Moving to sustainability-linked bonds, these too have gained popularity globally, particularly in the last couple of years. Not surprisingly, this segment also saw robust adoption by Indian companies in 2021. UltraTech Cement, JSW Steel, and Adani Electricity Mumbai issued SLBs worth USD 1.7 billion in 2021. For these bonds, the financing costs are typically linked to the achievement of targets defined by the company. If the company fails to meet the targets, financing becomes more expensive. In UltraTech Cement’s case, the company aims to reduce its scope 1 CO2 emissions, a KPI measured in kg CO2 per ton of cementitious material (kg CO2/t.cem), by 22.1% from the 2017 baseline to 557 kg CO2/t.cem by March 2030 (ISS ESG, 2021). Failure to do so would invite a penalty on the USD 400 million issuance by increasing the bond coupon rate from 2.80% to 3.55% per annum. On the other hand, the proceeds from the SLB shall be used for refinancing existing rupee-denominated debt, ongoing capex, and general corporate purposes.
Technologies exist to support the transition of large parts of the Indian economy, such as the electricity sector, where decarbonisation has been driven by mature technologies like solar PV and onshore wind turbines (GHG Platform India, 2018). However, the same is not true for hard-to-abate sectors such as aviation, shipping, heavy road transport, and energy-intensive industries such as iron and steel, cement, plastics, fertilisers, and aluminium. While key technologies with the potential to decarbonise these sectors do exist (e.g., carbon capture, energy storage, and green hydrogen), there is an urgent need to further develop and deploy these technologies. For these sectors, net-zero technologies are niche, with low performance and high costs, and therefore cannot compete with established processes (HSBC, 2020). There is also a lack of policy certainty and a well-defined incentive framework to accelerate technology deployment. This has left investors wary of the risks associated with such sectors.
The SLB market has seen success globally in recent years. However, it has so far done poorly in mitigating emissions in hard-to-abate sectors (HSBC, 2020). Companies in such sectors often need to undertake complex transformations to reduce their emissions, which include many incremental efficiency steps that may not be seen as “green”. For example, an airline company may use a green bond to finance research on biojet fuel, but investors may not be willing to accept the financing of a new, less carbon-intensive fleet of aircraft (HSBC, 2020).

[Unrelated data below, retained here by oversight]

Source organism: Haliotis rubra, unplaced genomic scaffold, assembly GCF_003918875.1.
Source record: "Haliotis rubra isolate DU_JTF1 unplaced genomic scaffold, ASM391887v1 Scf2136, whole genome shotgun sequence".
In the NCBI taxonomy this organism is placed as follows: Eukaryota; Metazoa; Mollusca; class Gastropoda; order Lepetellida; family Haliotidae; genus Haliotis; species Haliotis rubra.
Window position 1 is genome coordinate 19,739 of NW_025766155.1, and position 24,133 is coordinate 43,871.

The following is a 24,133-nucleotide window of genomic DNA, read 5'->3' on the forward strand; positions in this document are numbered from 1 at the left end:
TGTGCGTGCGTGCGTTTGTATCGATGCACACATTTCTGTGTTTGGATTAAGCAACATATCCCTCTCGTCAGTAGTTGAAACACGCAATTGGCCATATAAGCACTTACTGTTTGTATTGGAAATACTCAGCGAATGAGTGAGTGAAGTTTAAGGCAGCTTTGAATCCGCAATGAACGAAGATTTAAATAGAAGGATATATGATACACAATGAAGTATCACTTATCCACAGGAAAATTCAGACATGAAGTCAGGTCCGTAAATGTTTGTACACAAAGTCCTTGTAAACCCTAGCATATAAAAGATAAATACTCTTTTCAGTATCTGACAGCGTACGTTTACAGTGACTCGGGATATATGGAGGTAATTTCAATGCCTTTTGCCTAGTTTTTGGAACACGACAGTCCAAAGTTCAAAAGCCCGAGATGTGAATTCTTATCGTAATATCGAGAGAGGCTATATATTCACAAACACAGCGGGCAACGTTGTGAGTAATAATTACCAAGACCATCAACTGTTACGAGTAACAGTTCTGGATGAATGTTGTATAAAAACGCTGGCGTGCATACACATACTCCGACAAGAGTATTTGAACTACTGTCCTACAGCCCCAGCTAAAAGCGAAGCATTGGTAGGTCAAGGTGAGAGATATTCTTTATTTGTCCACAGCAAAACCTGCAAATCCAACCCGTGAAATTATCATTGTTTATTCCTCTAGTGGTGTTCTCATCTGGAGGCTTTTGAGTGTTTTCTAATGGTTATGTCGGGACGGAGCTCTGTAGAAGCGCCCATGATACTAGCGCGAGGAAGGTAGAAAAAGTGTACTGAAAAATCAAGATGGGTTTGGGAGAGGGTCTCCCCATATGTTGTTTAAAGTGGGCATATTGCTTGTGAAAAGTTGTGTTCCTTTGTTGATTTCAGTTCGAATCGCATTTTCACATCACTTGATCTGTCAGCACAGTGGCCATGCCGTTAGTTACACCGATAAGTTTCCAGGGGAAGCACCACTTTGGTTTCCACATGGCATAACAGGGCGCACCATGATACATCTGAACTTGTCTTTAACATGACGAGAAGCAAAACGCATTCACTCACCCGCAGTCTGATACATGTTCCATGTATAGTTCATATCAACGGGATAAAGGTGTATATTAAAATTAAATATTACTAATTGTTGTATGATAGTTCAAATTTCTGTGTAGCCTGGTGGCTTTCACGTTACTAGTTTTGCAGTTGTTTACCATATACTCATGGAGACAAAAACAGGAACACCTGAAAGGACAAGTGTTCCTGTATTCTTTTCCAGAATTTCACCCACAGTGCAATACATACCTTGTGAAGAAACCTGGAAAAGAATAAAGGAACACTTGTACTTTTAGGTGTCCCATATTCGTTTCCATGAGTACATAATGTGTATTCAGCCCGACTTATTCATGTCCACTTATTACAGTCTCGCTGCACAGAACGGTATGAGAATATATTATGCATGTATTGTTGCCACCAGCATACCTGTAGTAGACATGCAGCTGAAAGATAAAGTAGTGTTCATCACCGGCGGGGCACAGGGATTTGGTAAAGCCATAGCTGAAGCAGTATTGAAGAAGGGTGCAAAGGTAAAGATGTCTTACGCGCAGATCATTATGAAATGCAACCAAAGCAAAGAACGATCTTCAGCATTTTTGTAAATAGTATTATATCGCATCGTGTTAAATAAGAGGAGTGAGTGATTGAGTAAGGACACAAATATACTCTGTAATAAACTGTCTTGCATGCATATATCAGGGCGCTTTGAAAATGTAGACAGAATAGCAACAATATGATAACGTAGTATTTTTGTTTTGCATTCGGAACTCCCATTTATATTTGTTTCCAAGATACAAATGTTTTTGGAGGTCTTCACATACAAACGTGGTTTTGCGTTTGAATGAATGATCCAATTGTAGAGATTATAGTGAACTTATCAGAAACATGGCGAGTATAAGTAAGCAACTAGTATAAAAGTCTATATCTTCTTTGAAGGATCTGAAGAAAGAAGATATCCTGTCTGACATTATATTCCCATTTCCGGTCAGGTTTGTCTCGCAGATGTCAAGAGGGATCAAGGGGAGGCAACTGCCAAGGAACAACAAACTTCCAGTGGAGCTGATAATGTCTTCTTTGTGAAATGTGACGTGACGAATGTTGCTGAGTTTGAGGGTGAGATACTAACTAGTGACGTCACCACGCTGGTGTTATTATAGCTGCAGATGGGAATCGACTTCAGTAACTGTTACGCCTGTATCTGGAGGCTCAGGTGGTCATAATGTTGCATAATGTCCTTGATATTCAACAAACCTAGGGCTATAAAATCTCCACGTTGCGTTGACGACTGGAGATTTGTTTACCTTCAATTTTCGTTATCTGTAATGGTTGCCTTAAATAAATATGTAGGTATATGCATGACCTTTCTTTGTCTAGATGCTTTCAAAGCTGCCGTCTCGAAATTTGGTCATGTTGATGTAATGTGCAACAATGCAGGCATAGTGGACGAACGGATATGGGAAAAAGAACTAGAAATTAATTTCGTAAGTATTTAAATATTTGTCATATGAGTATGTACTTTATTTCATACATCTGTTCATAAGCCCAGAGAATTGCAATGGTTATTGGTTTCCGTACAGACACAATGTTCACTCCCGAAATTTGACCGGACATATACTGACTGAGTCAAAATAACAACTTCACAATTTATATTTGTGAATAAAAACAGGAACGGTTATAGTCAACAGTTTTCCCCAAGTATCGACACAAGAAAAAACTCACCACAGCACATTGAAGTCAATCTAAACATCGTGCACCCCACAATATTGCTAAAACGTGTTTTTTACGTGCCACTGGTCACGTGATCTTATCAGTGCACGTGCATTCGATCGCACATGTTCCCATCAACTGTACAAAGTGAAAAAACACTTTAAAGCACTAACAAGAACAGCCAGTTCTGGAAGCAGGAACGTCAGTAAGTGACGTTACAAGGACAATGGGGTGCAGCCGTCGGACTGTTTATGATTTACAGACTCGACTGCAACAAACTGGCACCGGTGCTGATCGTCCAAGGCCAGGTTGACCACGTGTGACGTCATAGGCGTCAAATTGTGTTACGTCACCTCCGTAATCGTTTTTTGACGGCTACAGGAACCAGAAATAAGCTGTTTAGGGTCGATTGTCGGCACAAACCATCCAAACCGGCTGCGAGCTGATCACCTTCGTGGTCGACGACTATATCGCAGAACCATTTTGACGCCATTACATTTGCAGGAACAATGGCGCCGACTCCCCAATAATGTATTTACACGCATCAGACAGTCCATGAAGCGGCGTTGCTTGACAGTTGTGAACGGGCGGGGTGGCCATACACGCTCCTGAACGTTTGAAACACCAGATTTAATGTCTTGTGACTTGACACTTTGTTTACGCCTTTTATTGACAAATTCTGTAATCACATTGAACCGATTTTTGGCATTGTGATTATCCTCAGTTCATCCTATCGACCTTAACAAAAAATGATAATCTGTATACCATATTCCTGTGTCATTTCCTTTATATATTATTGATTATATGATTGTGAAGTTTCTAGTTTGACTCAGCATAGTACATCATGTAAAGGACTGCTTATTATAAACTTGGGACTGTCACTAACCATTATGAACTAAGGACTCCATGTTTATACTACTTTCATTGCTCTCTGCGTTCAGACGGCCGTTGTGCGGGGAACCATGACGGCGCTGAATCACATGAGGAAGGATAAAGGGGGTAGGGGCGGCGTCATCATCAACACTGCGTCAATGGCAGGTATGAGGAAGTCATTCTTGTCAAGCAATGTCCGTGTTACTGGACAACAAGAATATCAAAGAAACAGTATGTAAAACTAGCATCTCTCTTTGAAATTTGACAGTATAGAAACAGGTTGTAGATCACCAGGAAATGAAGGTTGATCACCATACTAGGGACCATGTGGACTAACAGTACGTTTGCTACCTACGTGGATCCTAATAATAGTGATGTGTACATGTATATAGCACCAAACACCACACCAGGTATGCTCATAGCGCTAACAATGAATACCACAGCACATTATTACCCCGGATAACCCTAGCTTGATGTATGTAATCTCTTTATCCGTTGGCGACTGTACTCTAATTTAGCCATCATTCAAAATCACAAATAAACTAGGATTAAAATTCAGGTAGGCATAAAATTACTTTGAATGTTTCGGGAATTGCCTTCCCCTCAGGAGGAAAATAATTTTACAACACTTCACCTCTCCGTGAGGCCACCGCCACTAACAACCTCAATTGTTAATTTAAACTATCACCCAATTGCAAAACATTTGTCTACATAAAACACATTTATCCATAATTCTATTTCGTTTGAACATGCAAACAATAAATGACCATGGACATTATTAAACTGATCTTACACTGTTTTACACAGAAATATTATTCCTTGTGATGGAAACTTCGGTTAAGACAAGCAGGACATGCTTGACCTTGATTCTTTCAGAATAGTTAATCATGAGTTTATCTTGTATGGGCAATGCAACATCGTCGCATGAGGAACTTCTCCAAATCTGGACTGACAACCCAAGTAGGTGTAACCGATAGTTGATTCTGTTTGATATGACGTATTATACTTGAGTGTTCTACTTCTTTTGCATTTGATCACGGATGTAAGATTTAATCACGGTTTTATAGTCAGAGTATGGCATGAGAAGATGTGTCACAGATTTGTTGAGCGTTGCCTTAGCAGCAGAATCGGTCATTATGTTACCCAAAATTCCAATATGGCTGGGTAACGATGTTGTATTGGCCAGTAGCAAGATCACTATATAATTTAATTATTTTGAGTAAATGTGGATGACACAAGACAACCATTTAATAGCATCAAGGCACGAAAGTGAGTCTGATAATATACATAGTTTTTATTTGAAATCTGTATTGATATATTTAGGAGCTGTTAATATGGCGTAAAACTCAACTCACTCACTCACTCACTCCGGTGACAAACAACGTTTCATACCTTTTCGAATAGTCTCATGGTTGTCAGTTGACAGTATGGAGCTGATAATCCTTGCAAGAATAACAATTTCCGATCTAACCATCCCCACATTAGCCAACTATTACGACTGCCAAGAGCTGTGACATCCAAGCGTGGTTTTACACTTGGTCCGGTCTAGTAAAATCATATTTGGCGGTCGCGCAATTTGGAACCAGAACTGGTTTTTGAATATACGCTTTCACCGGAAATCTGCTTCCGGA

Sustainability-linked finance (bonds) offer a solution to this problem. These bonds can be ideal for sectors that are energy-intensive, but which cannot go completely green in the short term as they do not have access to economically or technically feasible green alternatives. As companies have some flexibility around the use of the proceeds of these bonds, SLBs may be utilised to finance niche technology projects such as green hydrogen or carbon capture, as long as the defined sustainability targets are achieved.
They may also bring in more issuers and investors owing to such flexibility. Linkage to specific outcomes creates more accountability and transparency in financial markets. It also reduces the risk of ‘green washing’, where companies claim to be more environmentally friendly than they really are. On the flip side, high transaction costs due to stringent baselining, audit, and reporting requirements may deter companies from accessing the SLBs market.
Mitigating the challenges identified, and unlocking access to finance for hard-to-abate sectors in India, requires policymakers to undertake interventions. They include: